In today’s world, it is often popular for politicians to blame “Big Business” for the ills of our country rather than accept the blame themselves. While it is undoubtedly true that the government should be completely divorced from the economy (thus removing even the possibility for “Big Business” to have any influence over the government to create legislation and subsidies for itself in the first place), what is often forgotten is that corporations are sometimes the victim, and not always the petitioner, of interventionist economic policies.
In particular, Google Inc. has recently been the target of antitrust legislation for the sake of “consumer rights,” completely disregarding the incredible benefit individuals receive from Google’s products (not to mention Google’s rights and the rights of Google’s users).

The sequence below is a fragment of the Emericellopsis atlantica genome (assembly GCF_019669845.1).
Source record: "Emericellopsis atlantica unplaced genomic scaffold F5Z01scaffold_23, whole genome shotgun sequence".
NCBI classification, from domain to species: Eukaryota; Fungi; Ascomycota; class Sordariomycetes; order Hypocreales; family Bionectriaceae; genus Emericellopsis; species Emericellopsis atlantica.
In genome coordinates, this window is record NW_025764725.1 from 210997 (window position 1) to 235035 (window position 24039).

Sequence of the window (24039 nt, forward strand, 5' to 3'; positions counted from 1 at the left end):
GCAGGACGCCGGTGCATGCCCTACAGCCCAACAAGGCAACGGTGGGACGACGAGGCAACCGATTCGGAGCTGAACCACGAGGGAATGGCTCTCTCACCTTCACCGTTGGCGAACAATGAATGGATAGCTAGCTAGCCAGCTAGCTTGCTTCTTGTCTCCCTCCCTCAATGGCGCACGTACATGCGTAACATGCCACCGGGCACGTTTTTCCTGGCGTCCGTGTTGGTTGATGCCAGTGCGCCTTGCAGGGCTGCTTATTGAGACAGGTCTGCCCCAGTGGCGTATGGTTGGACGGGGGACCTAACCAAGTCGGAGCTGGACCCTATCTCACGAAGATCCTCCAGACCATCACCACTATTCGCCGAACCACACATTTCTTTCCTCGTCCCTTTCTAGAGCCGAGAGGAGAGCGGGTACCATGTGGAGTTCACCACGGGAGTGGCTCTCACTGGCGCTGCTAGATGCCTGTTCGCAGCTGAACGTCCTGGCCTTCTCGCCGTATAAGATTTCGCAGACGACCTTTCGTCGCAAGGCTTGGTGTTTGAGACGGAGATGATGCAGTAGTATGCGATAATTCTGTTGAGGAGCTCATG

In this article, I explain the inherent moral contradictions within our government’s “antitrust” attitude while simultaneously remembering the shared fault that Google has in bringing this initiation of government force against itself:
After attacking Google for the production of its Android operating system, bundling that system with its existing search features, and having the ability to “give away Android for ‘less than free’” (11), the government firmly states the following: “Google’s tactics result in real harm to consumers in the form of deception, increased prices, and less innovation” (12). Personally, I think this a typo on the part of the Subcommittee on Antitrust; they accidentally placed “Google” where the word “Government” should be.
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